Miss Foster began a discourse on the merits of owning a crystal ball and the insights she’d gain from hers. Shannon hadn’t known what a crystal ball was or its use until her chaperone volunteered to tell her. However, the explanation sounded odd to say the least, and a bit unsettling. Shannon turned her thoughts to a different kind of ball—the ball in Luss held on the day she met the earl for the first time.
She was standing with her father and mother, waiting for Ian Colquhoun to claim his dance. However, she’d thought of nothing but the handsome Earl of Northon since he entered the hall. She found herself dreaming of meeting him, but at first, he neither sought her out nor glanced in her direction.
The young earl appeared to be searching for someone. Obviously, Shannon wasn’t that person.
All at once he walked right in front of them.
Shannon sucked in her breath.
He wore a long, black coat over the finest white shirt and dark breeches she’d ever seen. What looked like a diamond glittered from his frothy cravat.
“Rachel Shannon,” her father said.
“Yes, Papa.”
The earl had started to walk off, but he turned and looked right at her.
“We will be leaving the ball soon,” her father added in French. “Dance with Ian once. And then we will go.”
Shannon’s eyes seemed to connect with the young earl’s sky blue ones, and his with hers. He looked at her as if she was the only woman in the room, and then he disappeared into the crowd. She never expected to see him again, and when Ian returned to collect his dance, she gladly accepted.
“This will be my last dance of the evening,” Shannon explained as Ian escorted her back to her parents. “Papa said we would be going home now.”
But as soon as Ian walked away, the earl and Laird Colquhoun, the leader of the Clan, walked up and joined them. Laird Colquhoun introduced Shannon and her parents to the earl, and he managed to convince Shannon’s father that it was much too early to consider leaving the ball.
All eyes turned to Shannon Aimee when the earl led her out for a country dance. Their eyes probably opened even wider when he asked her to be his partner a second time.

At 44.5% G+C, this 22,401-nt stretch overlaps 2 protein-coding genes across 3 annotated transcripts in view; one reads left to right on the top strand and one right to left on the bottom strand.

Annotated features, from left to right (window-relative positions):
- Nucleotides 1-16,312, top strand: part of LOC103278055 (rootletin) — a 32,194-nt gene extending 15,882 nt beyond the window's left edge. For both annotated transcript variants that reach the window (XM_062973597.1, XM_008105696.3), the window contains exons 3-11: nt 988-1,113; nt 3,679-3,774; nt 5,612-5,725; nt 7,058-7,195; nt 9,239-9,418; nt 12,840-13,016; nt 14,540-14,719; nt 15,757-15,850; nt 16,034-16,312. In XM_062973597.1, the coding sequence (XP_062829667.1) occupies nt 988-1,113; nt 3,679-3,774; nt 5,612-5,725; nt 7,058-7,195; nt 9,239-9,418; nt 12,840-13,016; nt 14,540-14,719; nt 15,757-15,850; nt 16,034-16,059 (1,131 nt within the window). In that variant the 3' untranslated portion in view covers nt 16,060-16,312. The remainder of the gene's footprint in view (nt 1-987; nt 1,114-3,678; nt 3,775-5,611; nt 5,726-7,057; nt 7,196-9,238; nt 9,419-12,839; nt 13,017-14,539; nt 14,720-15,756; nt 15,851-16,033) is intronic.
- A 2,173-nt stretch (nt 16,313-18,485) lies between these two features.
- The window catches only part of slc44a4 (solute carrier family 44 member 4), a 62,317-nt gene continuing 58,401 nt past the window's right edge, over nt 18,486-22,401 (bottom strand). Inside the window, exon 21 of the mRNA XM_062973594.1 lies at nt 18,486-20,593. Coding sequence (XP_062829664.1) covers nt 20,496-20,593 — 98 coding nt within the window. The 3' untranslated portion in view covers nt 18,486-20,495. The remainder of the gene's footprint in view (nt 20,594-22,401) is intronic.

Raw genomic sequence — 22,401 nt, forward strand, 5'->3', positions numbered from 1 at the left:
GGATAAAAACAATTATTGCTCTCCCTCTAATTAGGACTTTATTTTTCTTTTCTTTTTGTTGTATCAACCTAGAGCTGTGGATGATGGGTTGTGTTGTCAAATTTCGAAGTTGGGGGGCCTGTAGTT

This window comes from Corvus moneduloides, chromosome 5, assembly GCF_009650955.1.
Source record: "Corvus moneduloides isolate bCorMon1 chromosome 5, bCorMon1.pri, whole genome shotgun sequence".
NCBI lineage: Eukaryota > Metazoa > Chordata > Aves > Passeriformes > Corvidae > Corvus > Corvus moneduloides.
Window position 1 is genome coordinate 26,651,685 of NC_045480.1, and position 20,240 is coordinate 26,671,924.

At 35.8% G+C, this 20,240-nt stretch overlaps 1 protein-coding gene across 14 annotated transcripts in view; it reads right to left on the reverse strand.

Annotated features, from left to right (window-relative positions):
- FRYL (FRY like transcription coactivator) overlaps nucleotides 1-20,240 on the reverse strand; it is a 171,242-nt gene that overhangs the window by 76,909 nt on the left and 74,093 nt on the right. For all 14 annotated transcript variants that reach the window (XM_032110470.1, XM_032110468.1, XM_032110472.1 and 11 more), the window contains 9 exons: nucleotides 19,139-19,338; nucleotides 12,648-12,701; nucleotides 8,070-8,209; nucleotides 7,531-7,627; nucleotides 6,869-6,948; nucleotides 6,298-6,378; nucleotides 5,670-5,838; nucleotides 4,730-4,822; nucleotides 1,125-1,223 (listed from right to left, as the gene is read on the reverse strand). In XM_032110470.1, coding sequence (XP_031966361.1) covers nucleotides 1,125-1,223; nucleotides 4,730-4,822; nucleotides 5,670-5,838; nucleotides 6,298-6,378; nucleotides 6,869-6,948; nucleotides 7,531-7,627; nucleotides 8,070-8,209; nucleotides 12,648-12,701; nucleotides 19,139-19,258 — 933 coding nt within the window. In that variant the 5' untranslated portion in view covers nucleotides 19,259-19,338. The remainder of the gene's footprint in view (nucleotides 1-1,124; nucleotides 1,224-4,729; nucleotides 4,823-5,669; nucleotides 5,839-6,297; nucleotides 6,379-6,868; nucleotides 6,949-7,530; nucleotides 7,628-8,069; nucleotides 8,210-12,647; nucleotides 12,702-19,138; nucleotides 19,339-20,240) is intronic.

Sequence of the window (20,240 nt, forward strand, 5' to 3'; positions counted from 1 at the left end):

“I wish to dance every dance with you,” he whispered in a breathy tone.
“But this is the second time you called me out, my lord. It would be unthinkable for us to dance again.”
His wide grin warmed her heart. “I know a bench where we can sit and talk. I am eager to learn all about you, and the bench is very private, indeed. Nobody will be able to hear us. Yet your parents can watch us from afar—as you would expect them to do.”
Shannon never expected her father to agree to such an arrangement. However, Laird Colquhoun convinced him to accept. And her father’s attention never moved from that bench during the time that she and the earl sat there talking.
“Miss Aimee,” Miss Foster said, cutting in on her recollections. “Are you enjoying your journey thus far?”
“Oh yes, ma’am—very much so.” Shannon returned her chaperone’s brief smile and gazed at the earl, hoping he would make some sort of comment. When he glanced her way, she continued. “Lord Northon, where will we be spending the night?”
“At an inn your father mentioned. But on the morrow, we will stay at an inn near a chapel I would like for us to visit. I am sure you will find it as interesting as I do.”
“Then we will be attending church?”
“Church?” He laughed. “I said we will be visiting a chapel—not attending services there.”
Shannon turned her head at an angle. “If we will be visiting a chapel, why not attend services? I am sure my parents would like that very much.”
“I would not,” he retorted. “We will tour the building—inspect the carvings and other objects of interest there—and then we will leave. I will take you and my aunt back to the inn, and I will attend an important meeting with friends from the village.”
Shannon nodded. “I see.”
But she didn’t.
The earl had seemed so aloof since they left Luss—almost as if he was a different person. It had to be because Miss Foster hung on their every word. Things would return to normal once they arrived at his estate.